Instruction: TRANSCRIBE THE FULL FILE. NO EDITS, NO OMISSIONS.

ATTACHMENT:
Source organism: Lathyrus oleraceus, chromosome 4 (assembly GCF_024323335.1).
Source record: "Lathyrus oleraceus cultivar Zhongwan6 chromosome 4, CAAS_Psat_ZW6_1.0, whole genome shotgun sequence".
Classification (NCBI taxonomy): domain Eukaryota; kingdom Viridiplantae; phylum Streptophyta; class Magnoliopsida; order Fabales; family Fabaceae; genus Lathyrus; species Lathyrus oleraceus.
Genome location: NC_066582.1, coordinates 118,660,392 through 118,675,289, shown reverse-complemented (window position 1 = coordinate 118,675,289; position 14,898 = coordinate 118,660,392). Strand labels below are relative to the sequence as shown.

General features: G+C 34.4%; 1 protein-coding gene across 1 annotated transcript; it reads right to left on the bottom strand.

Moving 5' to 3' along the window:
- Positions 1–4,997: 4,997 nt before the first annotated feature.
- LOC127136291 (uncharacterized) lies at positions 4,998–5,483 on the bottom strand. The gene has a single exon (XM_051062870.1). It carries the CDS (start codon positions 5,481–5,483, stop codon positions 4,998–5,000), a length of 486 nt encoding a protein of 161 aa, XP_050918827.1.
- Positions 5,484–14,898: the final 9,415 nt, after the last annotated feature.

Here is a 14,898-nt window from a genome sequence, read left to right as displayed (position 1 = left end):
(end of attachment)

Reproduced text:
Source organism: Lathyrus oleraceus, chromosome 4 (assembly GCF_024323335.1).
Source record: "Lathyrus oleraceus cultivar Zhongwan6 chromosome 4, CAAS_Psat_ZW6_1.0, whole genome shotgun sequence".
Classification (NCBI taxonomy): domain Eukaryota; kingdom Viridiplantae; phylum Streptophyta; class Magnoliopsida; order Fabales; family Fabaceae; genus Lathyrus; species Lathyrus oleraceus.
Genome location: NC_066582.1, coordinates 118,660,392 through 118,675,289, shown reverse-complemented (window position 1 = coordinate 118,675,289; position 14,898 = coordinate 118,660,392). Strand labels below are relative to the sequence as shown.

General features: G+C 34.4%; 1 protein-coding gene across 1 annotated transcript; it reads right to left on the bottom strand.

Moving 5' to 3' along the window:
- Positions 1–4,997: 4,997 nt before the first annotated feature.
- LOC127136291 (uncharacterized) lies at positions 4,998–5,483 on the bottom strand. The gene has a single exon (XM_051062870.1). It carries the CDS (start codon positions 5,481–5,483, stop codon positions 4,998–5,000), a length of 486 nt encoding a protein of 161 aa, XP_050918827.1.
- Positions 5,484–14,898: the final 9,415 nt, after the last annotated feature.

Here is a 14,898-nt window from a genome sequence, read left to right as displayed (position 1 = left end):